MadSci Network: Chemistry

Re: why does a marshmallow get bigger when it's in a jar without air?

Date: Mon Feb 5 16:02:31 2001
Posted By: Steve Williams, Staff, Science Demonstrator, Pacific Science Center
Area of science: Chemistry
ID: 980119299.Ch

Hi Anne!

You have just had an encounter with air pressure. Before I answer your 
question about the expanding marshmallow, though, we should discuss this air 
pressure thing.
Make a ring with your forefinger and thumb about an inch around. Put it on 
your head. Right there, in that ring on your head, is a bowling ball of air 
pressure! Air pushes down at about 14.7 pounds per square inch at sea level. 
This means that every square inch of your body has a bowling ball pushing on 
it. Everything at sea level has one of these bowling balls pushing on every 
inch of the ground and every inch of every object near the ground. 
Now, the obvious question is, why isn't everything crushed by all of this 
pressure? There must be thousands of bowling balls pressing down on you and 
you are probably just fine!
Well, the answer lies in our response to air pressure. Everything that 
exists at sea level is designed to withstand all of that pressure. In 
humans, we push right back out and that keeps us equilized with the pressure 
pushing in.
In marshmallows, there is a lot of air inside pushing out. It is equilized 
with the air pressure outside the marshmallow pushing it in (crushing it). 
If you removed this air pressure outside, then the air pushing out on the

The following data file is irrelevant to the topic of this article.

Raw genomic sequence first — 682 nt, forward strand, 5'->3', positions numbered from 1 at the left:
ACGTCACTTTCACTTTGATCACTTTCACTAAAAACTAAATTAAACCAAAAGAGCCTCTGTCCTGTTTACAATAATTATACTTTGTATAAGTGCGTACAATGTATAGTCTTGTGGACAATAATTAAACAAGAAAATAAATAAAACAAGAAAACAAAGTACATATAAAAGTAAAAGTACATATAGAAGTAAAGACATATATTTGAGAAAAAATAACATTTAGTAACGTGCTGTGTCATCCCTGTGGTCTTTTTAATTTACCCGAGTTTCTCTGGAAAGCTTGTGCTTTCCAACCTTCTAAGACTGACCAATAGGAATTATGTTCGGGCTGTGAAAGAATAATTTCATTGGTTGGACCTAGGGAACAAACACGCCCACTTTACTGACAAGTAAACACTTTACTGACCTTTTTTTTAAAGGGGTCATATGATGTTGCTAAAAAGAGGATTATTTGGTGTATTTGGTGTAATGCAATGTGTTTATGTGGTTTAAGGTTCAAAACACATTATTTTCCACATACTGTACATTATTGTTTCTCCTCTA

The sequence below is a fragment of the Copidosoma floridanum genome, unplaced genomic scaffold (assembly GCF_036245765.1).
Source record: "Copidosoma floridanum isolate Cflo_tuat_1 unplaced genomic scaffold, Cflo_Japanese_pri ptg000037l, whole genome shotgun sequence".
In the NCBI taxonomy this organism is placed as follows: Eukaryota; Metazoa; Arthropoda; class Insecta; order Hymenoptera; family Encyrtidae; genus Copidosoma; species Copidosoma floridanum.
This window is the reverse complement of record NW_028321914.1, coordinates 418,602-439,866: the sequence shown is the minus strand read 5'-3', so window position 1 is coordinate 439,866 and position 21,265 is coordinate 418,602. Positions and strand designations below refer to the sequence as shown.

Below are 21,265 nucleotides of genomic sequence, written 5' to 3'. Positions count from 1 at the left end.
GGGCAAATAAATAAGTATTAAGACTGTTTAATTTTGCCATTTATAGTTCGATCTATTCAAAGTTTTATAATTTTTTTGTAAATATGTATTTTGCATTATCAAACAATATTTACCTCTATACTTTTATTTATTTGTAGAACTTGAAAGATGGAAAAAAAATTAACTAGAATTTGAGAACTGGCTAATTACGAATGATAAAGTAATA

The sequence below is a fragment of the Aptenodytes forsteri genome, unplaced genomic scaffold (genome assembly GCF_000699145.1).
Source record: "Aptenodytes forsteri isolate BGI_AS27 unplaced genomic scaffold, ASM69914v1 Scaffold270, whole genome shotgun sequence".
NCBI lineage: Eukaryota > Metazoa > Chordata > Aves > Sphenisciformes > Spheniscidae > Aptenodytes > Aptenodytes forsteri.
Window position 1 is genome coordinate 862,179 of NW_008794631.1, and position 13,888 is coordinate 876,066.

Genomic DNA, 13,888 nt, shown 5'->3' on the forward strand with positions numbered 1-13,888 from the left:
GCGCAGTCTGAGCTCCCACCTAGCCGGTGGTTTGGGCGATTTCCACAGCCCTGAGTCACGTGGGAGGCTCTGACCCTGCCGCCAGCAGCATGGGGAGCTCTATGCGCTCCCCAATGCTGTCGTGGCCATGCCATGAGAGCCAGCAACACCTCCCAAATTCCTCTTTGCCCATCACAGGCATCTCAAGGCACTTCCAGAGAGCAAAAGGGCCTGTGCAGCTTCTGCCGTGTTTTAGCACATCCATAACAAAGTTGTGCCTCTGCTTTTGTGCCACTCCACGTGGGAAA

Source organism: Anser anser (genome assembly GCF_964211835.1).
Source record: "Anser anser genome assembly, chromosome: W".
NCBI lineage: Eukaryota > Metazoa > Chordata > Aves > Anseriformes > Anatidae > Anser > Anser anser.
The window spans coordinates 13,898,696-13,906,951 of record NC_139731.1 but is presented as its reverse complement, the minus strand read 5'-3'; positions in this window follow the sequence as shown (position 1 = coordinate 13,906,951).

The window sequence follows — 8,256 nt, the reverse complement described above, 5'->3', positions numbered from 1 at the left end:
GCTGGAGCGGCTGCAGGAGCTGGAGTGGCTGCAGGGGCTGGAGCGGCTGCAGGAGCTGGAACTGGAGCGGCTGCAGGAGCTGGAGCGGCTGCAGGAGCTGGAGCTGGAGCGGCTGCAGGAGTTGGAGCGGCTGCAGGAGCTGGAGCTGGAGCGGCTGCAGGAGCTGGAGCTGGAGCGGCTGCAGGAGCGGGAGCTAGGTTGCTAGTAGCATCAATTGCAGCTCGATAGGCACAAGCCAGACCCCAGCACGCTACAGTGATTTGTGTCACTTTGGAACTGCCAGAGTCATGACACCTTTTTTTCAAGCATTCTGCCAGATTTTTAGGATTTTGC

inside would push the walls of the marshmallow out, causing it to expand.
A marshmallow is a gooey substance normally, and it is quite compact. When 
they manufacture a marshmallow, they insert a tube and blast quite a bit of 
air inside while it is still really hot. You can think of this marshmallow 
as a sponge, filled with air pockets. When they finish making the 
marshmallow, it hardens with an airtight (or just about airtight) covering. 
Now there is 14.7 pounds per square inch of air inside pushing out of a 
finished marshmallow.
When you set up your contraption, I am assuming you "suck" on the straw to 
make the marshmallow expand. What you are doing is lowering the air pressure 
inside the jar, around the marshmallow. Less air in the jar means less air 
pressure inside. The air trapped inside the marshmallow is still pushing 
out, however, and begins to push the walls of the marshmallow, making it 
Since our lungs get tired here at the Pacific Science Center, we use a 
vacuum generator to do the same effect. We have inflated a miniature 
marshmallow almost ten times it's original size and shrunk it back down by 
putting the air (and air pressure) back in.
It still tasted great later.

Take Care and Be Safe,

Steve E. Williams
Rock Star and Science Demonstrator
Pacific Science Center, Seattle, Washington, USA

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